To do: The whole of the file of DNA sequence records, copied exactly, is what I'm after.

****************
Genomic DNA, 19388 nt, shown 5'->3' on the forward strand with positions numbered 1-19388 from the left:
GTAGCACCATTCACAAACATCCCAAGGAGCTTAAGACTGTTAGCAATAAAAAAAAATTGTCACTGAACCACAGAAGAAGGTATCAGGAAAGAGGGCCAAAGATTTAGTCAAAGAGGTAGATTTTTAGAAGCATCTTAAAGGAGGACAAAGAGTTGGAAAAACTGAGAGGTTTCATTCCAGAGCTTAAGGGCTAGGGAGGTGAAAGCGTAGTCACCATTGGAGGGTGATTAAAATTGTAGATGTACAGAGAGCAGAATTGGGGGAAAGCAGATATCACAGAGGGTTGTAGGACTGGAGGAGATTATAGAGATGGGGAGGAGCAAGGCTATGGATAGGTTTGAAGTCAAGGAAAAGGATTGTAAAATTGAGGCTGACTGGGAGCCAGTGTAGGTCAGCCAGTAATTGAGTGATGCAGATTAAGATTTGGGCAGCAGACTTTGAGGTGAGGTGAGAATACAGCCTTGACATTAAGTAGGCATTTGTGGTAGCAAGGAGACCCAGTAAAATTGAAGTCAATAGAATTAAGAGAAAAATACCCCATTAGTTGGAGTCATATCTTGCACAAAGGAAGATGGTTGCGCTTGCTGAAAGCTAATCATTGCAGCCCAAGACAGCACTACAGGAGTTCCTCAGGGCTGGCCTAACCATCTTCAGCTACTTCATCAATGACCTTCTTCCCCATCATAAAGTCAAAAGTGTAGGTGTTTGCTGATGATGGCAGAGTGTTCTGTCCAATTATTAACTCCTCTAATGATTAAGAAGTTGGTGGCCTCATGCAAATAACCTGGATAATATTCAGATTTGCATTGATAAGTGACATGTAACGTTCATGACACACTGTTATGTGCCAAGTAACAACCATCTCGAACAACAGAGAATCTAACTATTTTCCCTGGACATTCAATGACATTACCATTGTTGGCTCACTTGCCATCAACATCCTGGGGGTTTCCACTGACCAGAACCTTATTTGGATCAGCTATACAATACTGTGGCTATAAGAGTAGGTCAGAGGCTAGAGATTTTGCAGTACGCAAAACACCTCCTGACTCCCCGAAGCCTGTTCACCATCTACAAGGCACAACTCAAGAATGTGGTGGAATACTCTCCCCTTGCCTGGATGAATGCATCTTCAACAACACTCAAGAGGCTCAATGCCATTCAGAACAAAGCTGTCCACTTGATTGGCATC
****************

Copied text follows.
Genomic DNA, 19388 nt, shown 5'->3' on the forward strand with positions numbered 1-19388 from the left:
GTAGCACCATTCACAAACATCCCAAGGAGCTTAAGACTGTTAGCAATAAAAAAAAATTGTCACTGAACCACAGAAGAAGGTATCAGGAAAGAGGGCCAAAGATTTAGTCAAAGAGGTAGATTTTTAGAAGCATCTTAAAGGAGGACAAAGAGTTGGAAAAACTGAGAGGTTTCATTCCAGAGCTTAAGGGCTAGGGAGGTGAAAGCGTAGTCACCATTGGAGGGTGATTAAAATTGTAGATGTACAGAGAGCAGAATTGGGGGAAAGCAGATATCACAGAGGGTTGTAGGACTGGAGGAGATTATAGAGATGGGGAGGAGCAAGGCTATGGATAGGTTTGAAGTCAAGGAAAAGGATTGTAAAATTGAGGCTGACTGGGAGCCAGTGTAGGTCAGCCAGTAATTGAGTGATGCAGATTAAGATTTGGGCAGCAGACTTTGAGGTGAGGTGAGAATACAGCCTTGACATTAAGTAGGCATTTGTGGTAGCAAGGAGACCCAGTAAAATTGAAGTCAATAGAATTAAGAGAAAAATACCCCATTAGTTGGAGTCATATCTTGCACAAAGGAAGATGGTTGCGCTTGCTGAAAGCTAATCATTGCAGCCCAAGACAGCACTACAGGAGTTCCTCAGGGCTGGCCTAACCATCTTCAGCTACTTCATCAATGACCTTCTTCCCCATCATAAAGTCAAAAGTGTAGGTGTTTGCTGATGATGGCAGAGTGTTCTGTCCAATTATTAACTCCTCTAATGATTAAGAAGTTGGTGGCCTCATGCAAATAACCTGGATAATATTCAGATTTGCATTGATAAGTGACATGTAACGTTCATGACACACTGTTATGTGCCAAGTAACAACCATCTCGAACAACAGAGAATCTAACTATTTTCCCTGGACATTCAATGACATTACCATTGTTGGCTCACTTGCCATCAACATCCTGGGGGTTTCCACTGACCAGAACCTTATTTGGATCAGCTATACAATACTGTGGCTATAAGAGTAGGTCAGAGGCTAGAGATTTTGCAGTACGCAAAACACCTCCTGACTCCCCGAAGCCTGTTCACCATCTACAAGGCACAACTCAAGAATGTGGTGGAATACTCTCCCCTTGCCTGGATGAATGCATCTTCAACAACACTCAAGAGGCTCAATGCCATTCAGAACAAAGCTGTCCACTTGATTGGCATC